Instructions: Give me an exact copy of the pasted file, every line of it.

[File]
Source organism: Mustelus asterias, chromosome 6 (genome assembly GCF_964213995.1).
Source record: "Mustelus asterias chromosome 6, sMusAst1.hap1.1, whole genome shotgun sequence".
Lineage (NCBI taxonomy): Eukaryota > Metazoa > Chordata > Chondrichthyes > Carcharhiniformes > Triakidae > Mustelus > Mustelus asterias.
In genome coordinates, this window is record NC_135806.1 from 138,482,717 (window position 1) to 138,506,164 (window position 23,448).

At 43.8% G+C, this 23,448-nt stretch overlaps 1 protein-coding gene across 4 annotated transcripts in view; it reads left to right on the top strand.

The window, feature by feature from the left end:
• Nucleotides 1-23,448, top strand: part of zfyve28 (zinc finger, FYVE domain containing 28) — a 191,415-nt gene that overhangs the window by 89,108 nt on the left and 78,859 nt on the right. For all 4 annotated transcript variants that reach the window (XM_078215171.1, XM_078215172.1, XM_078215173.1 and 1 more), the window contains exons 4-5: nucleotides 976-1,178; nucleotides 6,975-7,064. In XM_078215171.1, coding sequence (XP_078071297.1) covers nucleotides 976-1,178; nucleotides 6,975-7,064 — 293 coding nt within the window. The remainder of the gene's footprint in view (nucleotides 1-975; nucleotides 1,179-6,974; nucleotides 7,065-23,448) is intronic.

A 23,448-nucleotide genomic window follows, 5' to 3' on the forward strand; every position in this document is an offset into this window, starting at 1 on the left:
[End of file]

Source organism: Mustelus asterias, chromosome 6 (genome assembly GCF_964213995.1).
Source record: "Mustelus asterias chromosome 6, sMusAst1.hap1.1, whole genome shotgun sequence".
Lineage (NCBI taxonomy): Eukaryota > Metazoa > Chordata > Chondrichthyes > Carcharhiniformes > Triakidae > Mustelus > Mustelus asterias.
In genome coordinates, this window is record NC_135806.1 from 138,482,717 (window position 1) to 138,506,164 (window position 23,448).

At 43.8% G+C, this 23,448-nt stretch overlaps 1 protein-coding gene across 4 annotated transcripts in view; it reads left to right on the top strand.

The window, feature by feature from the left end:
• Nucleotides 1-23,448, top strand: part of zfyve28 (zinc finger, FYVE domain containing 28) — a 191,415-nt gene that overhangs the window by 89,108 nt on the left and 78,859 nt on the right. For all 4 annotated transcript variants that reach the window (XM_078215171.1, XM_078215172.1, XM_078215173.1 and 1 more), the window contains exons 4-5: nucleotides 976-1,178; nucleotides 6,975-7,064. In XM_078215171.1, coding sequence (XP_078071297.1) covers nucleotides 976-1,178; nucleotides 6,975-7,064 — 293 coding nt within the window. The remainder of the gene's footprint in view (nucleotides 1-975; nucleotides 1,179-6,974; nucleotides 7,065-23,448) is intronic.

A 23,448-nucleotide genomic window follows, 5' to 3' on the forward strand; every position in this document is an offset into this window, starting at 1 on the left: